Scottish Government has made £350,000 available nationally for projects aimed at increasing the uptake of cancer screening programmes in those experiencing deprivation and health inequalities.
They are now inviting proposal submissions. Proposal should be ready to start by the end of this calendar year, and should be expected to complete by April 2021.
The Screening Inequalities Fund will be used to support and deliver work on tackling inequalities in access to screening services across Scotland, and the process of applying for funding.
Due to the impact of COVID-19, this year’s call for bids is later than in previous years, and as stated above, any projects will have a shorter timescale in which to complete: by April 2021. Projects should be able to respond quickly to new and emerging inequalities as a result of COVID-19. This could also include an enhancement to a currently running project.
Scotland continues to face significant health inequalities, and any new proposal should aim to help address those challenges in relation to breast, bowel and cervical screening. The impact of COVID-19 may exacerbate existing inequalities and/or cause new ones to emerge, which may include (but are not limited to) the following areas and groups of people:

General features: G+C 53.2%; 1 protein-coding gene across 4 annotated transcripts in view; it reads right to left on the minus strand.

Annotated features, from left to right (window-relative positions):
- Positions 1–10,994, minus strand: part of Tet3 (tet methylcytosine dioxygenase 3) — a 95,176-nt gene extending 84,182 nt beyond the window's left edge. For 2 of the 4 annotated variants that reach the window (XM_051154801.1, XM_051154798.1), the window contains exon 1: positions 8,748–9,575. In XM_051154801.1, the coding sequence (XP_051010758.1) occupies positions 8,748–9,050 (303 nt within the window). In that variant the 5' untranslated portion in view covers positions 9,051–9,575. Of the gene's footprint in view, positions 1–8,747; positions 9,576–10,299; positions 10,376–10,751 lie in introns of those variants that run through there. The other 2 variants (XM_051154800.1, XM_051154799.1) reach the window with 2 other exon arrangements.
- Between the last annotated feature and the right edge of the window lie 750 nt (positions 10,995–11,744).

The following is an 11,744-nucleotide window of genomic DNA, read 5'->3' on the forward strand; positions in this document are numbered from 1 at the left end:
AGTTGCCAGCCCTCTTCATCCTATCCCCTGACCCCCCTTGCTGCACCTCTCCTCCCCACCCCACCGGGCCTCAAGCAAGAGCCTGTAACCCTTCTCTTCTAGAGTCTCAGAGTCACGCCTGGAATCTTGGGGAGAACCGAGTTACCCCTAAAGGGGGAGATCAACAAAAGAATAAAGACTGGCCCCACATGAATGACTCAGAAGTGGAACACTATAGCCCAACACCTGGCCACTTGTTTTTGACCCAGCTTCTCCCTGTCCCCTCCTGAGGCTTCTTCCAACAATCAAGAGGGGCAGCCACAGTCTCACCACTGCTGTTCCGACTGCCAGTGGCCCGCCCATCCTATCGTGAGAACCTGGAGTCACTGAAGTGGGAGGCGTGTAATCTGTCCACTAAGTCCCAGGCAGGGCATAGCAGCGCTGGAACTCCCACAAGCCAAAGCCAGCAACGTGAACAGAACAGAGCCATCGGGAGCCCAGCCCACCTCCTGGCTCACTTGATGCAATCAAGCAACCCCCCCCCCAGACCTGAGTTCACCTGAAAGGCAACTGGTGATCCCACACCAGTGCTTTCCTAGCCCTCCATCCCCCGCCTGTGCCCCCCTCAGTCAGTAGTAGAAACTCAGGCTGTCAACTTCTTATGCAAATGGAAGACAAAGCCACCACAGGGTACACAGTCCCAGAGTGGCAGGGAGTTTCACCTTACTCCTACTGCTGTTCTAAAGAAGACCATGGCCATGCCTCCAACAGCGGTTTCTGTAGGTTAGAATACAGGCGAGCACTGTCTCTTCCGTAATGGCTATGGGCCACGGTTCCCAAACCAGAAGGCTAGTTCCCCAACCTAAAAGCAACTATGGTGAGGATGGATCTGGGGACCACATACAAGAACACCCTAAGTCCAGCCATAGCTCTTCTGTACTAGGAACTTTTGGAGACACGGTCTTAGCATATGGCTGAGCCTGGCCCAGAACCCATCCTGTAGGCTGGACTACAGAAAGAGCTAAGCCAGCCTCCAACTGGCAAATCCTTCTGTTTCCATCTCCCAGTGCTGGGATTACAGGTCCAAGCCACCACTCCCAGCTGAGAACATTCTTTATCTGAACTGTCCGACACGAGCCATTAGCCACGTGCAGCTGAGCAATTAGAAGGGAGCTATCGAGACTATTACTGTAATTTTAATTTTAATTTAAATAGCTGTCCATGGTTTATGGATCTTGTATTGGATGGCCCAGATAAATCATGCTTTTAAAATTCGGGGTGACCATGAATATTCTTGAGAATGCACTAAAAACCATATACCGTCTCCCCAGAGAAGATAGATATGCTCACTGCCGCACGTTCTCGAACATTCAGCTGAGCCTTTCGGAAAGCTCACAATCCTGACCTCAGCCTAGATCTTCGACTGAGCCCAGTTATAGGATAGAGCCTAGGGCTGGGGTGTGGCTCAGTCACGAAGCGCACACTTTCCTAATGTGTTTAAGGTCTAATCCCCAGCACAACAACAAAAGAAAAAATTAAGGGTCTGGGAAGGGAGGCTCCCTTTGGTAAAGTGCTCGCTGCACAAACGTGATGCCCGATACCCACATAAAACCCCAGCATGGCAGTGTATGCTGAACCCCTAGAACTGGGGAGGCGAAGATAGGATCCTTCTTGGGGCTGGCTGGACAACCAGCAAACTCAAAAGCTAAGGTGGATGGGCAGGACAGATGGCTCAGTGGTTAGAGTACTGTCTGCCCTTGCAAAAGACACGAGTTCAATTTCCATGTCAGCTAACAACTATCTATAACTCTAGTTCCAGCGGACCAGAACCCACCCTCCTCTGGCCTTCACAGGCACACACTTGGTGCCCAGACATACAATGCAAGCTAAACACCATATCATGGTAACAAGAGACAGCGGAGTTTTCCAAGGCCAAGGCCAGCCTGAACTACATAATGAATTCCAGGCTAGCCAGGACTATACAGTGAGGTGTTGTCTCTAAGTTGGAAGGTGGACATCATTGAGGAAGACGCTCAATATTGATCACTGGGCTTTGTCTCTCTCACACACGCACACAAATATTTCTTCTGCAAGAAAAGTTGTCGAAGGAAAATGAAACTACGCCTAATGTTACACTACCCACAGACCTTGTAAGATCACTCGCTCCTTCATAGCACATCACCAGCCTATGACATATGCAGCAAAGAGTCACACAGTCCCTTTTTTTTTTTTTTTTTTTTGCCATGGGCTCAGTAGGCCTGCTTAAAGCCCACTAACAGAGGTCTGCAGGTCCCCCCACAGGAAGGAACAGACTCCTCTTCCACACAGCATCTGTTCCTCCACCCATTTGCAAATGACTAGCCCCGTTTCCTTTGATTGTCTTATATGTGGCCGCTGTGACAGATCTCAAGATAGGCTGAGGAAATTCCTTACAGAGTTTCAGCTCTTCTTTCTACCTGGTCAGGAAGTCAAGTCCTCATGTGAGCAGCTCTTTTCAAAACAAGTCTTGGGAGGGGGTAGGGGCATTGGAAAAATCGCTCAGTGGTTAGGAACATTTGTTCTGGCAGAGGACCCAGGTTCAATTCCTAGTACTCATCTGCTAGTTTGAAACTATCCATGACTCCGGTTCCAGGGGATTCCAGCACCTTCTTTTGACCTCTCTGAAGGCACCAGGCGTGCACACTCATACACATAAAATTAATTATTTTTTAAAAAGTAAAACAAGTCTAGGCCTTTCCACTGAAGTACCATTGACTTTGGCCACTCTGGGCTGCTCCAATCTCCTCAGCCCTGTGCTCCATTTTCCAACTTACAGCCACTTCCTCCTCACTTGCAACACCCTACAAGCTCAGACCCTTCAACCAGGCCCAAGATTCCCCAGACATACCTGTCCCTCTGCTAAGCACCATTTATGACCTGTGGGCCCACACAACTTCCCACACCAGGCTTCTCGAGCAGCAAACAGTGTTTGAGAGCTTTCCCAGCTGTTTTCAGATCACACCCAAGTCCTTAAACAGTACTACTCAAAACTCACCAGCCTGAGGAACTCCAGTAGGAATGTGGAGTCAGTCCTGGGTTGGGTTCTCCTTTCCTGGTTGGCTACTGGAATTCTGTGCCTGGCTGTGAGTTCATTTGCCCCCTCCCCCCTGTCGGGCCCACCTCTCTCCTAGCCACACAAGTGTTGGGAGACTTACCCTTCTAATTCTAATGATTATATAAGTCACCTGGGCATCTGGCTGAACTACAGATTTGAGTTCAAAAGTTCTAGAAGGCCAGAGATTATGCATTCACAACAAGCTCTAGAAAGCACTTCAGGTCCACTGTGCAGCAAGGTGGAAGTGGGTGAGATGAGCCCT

- Transport – for many people restrictions on public transport and a reluctance to use it during the pandemic may impact their access to screening. This may have a particular impact on those with disabilities or on lower incomes.
- High risk conditions – those with significant underlying health conditions that increase the risk of developing severe illness with COVID-19 (including those who were added to the shielding list) may be more anxious about attending and therefore less likely to do so.
- Other characteristics – evidence of real-world COVID-19 outcomes suggests increasing age, being male or from a Black, Asian or ethnic minority (BAME) background are correlated with more severe consequences from COVID-19. This could lead to a greater reluctance among these groups to attend appointments.
- Carers – those who provide support for those at higher risk may also be more anxious and therefore less likely to attend.
- Other vulnerable groups – for example, those with learning difficulties, disabilities or who struggle with their mental health may have been affected more adversely than the general population by the ongoing impacts of COVID-19, and may need increased support to feel confident about accessing screening appointments.
It is, therefore, expected that every proposal will make clear:
- the context for the intervention
- how the intervention will target the impact of COVID-19 on the screening programmes, and on tackling inequalities
- the specific group being targeted by the intervention
- a realistic insight into what can be achieved through the funding requested
Outcomes will need to be realistic about what can be achieved within the timescales available for these focused projects. Suggested outcome measures may include:
- increased knowledge of the cancer screening programmes and the benefits and risks afforded to individuals
- consideration of personalised informed choice
- increased intention to accept invitations for screening, or increased uptake
- earlier detection of disease
The deadline for applications is Thursday 5th November.